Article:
If you want to know what’s wrong with tennis in Britain, look no further than Wimbledon. Blame the Championships for being such a phenomenal success that they bequeath the Lawn Tennis Association more money each year than it appears to be able to handle effectively, while simultaneously raising the public’s hunger for the LTA to deliver more grand slam winning Murrays and Raducanus. Less might lead to more.
Wimbledon is the LTA’s sugar daddy. The Championships are organised by the All England Lawn Tennis and Croquet Club in an arrangement that runs until 2053. Seven of the 19 members of the committee stewarding the Grand Slam are from the LTA, which in turn receives 90 per cent of profits from the tournament to spend on the wider development of the game.
Last year, as pandemic constraints eased, revenues from the Wimbledon fortnight were £288m, turning out a £43m profit. The resulting £39m payment to the LTA made up 67 per cent of the governing body’s overall £59m income. A further 10 per cent came in payments for services provided to the Championships.
While LTA members sit on Wimbledon’s committee of management, the reverse is not true. And yet the All England Club needs a flow of British stars to add that extra layer of lacquer to its glossy event. Nothing like a home winner, or even simply a plucky Brit who makes it into the second week of the tournament.
It may seem strange to argue that there is such a thing as too much money for a governing body, but history suggests that can be the case.
Trivial, yes, but one thinks of British Cycling and the suggestion that a senior member of its staff’s teeth were sorted out on the corporate dime – effectively from excess lottery funding. This at the height of the scandals that swirled around an organisation that had become ethically ungrounded.
The LTA is headquartered three miles down the road from Wimbledon’s Centre Court, in a lavishly appointed complex that had cost £40m by the time it opened in 2007. Part high performance centre, part office block, the HQ has a courtyard centrepiece built around a centuries old, protected plane tree. Not so much money-no-object as no-financial-excuses.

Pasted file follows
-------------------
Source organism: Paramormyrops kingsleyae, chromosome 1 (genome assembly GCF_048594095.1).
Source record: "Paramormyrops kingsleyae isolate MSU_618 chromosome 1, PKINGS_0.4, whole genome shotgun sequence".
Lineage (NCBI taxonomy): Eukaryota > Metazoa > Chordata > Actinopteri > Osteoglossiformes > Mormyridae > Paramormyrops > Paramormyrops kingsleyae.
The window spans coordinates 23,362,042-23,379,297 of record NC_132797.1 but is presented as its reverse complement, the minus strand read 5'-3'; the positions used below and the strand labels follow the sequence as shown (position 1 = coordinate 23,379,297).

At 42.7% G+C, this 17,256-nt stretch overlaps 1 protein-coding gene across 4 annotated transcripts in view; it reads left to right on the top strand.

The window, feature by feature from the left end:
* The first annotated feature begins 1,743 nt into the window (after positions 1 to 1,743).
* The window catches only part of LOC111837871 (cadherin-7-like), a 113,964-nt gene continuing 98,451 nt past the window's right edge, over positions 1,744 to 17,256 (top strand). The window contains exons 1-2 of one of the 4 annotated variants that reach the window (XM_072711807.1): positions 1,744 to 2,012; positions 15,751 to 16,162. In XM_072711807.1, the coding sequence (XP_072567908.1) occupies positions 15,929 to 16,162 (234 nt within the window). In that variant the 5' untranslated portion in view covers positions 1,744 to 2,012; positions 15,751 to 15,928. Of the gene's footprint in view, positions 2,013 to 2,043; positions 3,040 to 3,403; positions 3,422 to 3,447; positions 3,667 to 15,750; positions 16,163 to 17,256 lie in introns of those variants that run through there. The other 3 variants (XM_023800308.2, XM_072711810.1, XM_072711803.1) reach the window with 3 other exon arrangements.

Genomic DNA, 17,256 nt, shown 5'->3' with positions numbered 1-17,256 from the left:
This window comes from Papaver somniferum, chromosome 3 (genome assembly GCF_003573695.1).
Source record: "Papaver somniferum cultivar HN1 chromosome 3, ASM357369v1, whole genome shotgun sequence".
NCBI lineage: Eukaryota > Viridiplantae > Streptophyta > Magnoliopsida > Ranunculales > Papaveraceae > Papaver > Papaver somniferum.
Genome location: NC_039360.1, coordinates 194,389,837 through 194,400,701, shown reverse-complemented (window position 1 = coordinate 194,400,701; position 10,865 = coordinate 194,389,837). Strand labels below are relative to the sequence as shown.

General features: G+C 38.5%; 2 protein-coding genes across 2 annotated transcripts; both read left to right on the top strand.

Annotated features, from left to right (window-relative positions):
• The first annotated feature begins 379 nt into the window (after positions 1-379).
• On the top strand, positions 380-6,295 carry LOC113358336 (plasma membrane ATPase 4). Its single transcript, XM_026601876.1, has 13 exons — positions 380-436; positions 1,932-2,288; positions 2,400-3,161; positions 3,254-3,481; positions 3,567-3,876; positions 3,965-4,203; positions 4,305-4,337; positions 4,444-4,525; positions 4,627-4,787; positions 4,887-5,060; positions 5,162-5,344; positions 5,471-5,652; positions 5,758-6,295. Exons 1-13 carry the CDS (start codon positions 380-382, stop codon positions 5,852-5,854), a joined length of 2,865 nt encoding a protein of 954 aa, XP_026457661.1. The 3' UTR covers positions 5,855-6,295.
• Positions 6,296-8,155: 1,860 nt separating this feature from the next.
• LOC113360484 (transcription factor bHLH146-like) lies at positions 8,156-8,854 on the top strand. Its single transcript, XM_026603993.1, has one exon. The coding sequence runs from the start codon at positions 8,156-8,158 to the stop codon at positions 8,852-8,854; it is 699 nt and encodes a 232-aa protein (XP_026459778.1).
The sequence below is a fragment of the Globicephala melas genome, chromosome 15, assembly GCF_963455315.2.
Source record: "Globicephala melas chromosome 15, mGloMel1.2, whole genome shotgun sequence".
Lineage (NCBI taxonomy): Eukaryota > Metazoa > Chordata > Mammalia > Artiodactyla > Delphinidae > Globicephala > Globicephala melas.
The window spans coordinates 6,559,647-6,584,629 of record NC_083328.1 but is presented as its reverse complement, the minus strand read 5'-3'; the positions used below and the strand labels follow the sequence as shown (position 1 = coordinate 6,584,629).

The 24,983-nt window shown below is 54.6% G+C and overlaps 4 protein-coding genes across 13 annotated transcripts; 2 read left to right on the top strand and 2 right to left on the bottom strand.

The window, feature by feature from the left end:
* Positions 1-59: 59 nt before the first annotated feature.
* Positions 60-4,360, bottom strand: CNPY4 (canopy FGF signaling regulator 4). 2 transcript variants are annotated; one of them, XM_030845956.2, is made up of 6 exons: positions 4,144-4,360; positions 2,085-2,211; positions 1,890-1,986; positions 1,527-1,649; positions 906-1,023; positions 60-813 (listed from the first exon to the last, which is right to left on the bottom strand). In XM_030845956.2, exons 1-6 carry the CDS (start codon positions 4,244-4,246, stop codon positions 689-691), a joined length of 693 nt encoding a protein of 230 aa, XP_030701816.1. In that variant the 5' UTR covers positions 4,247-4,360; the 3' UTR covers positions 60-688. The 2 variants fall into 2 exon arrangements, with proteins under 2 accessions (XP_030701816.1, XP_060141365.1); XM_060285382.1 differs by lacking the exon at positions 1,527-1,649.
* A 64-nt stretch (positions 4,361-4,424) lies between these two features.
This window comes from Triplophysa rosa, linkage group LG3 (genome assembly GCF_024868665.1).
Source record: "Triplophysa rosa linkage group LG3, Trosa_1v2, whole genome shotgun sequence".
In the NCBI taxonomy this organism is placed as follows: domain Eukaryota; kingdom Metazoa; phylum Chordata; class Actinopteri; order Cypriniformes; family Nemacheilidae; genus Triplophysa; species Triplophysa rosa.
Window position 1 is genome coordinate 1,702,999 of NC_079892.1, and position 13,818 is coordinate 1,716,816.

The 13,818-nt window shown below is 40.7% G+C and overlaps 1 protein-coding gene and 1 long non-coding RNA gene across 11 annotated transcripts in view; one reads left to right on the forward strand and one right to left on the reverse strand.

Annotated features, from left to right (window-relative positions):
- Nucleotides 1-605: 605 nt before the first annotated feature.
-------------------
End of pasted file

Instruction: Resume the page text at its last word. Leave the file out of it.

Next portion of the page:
Down the years, LTA chief executives have been pilloried for drawing salaries considered excessive by the governing body’s critics. Those CEOs and their overseeing boards have flip-flopped on the purpose of the tennis facilities at HQ, a high-profile vacillation emblematic of a broader flip-flopping over the LTA’s strategy to grow the game and deliver elite success.
Even when British players do succeed, as the men did in winning the Davis Cup for the first time in 79 years in 2015, there are many quick to ensure the LTA takes little credit. However deep their complaints or concerns ran, I thought the speed with which those victorious players distanced themselves from the LTA was pretty graceless.
“I feel like you waste time because nothing ever gets done, and I don’t feel like wasting my time,” said Andy Murray back then. “I don’t speak to any of the people in a high-up position about that. I haven’t really spoken to them about anything.”
Sport England’s survey of the nation’s sporting habits shows that participation in tennis has shrunk by 28 per cent over the past five years. This against a backdrop of overall national activity levels that have been roughly flat. It’s always possible to quibble about Sport England data, but this is an alarming underperformance from tennis whichever way you look at it.
At the other end of the spectrum, there are currently a total of just four Brits in the top 100 men’s and women’s world rankings. Not that the LTA’s chair is at all downbeat in its latest annual report.
“With the on-court success of our British players together with the progress we are making in the delivery of our long-term strategic plans, there has perhaps never been a more exciting time for tennis in Britain,” wrote Lord Davies of Abersoch.
The LTA was sitting on £171m of reserves at the end of 2021. It’s also sitting on the profits and publicity from Wimbledon, arguably the greatest tennis tournament in the world. But each year, fewer pick up a racquet in its immediate afterglow.
Perhaps tennis’s governing body should instead imagine it has skinny resources and build a strategy accordingly, focusing laser-like on only those critical actions that might truly make a difference. Answers on the back of an Order of Play.
Race to a halt
Tennis isn’t the only sport with participation problems. The evidence of my eyes is that grassroots running events have bounced back strongly from the pandemic. But they have been deceiving me, as the numbers say otherwise.
In the past few weeks, one race organiser with a roster of small but excellent events in the south has gone into administration. Another has decided to call it a day after eight years. Its final race had runner numbers a massive 75 per cent down on pre-pandemic levels, with operating costs higher too in these inflationary times.
And money isn’t the only issue. One well-established, free ParkRun in south west London had 20 per cent fewer runners on average each week in May this year compared to pre-Covid 2019. An early warning of the effect of the pandemic for Sport England’s next Active Lives survey?
Aside from George Kruis’s back-heeled conversion to complete the 14-man Barbarians’ battering of England on Sunday, the most striking images for me were the logos plastered across the Baa-Baa backsides.
No doubt I was one of many TV viewers to google “Walter Cooper” during a lull in the game. Whatever the Barbarians’ new “land consultancy partner” from Widford, Hertfordshire paid, I hope the small outfit got the right type of eyeballs for its money. Fun start to their partnership that’s for sure.
Ed Warner is chair of GB Wheelchair Rugby and writes at sportinc.substack.com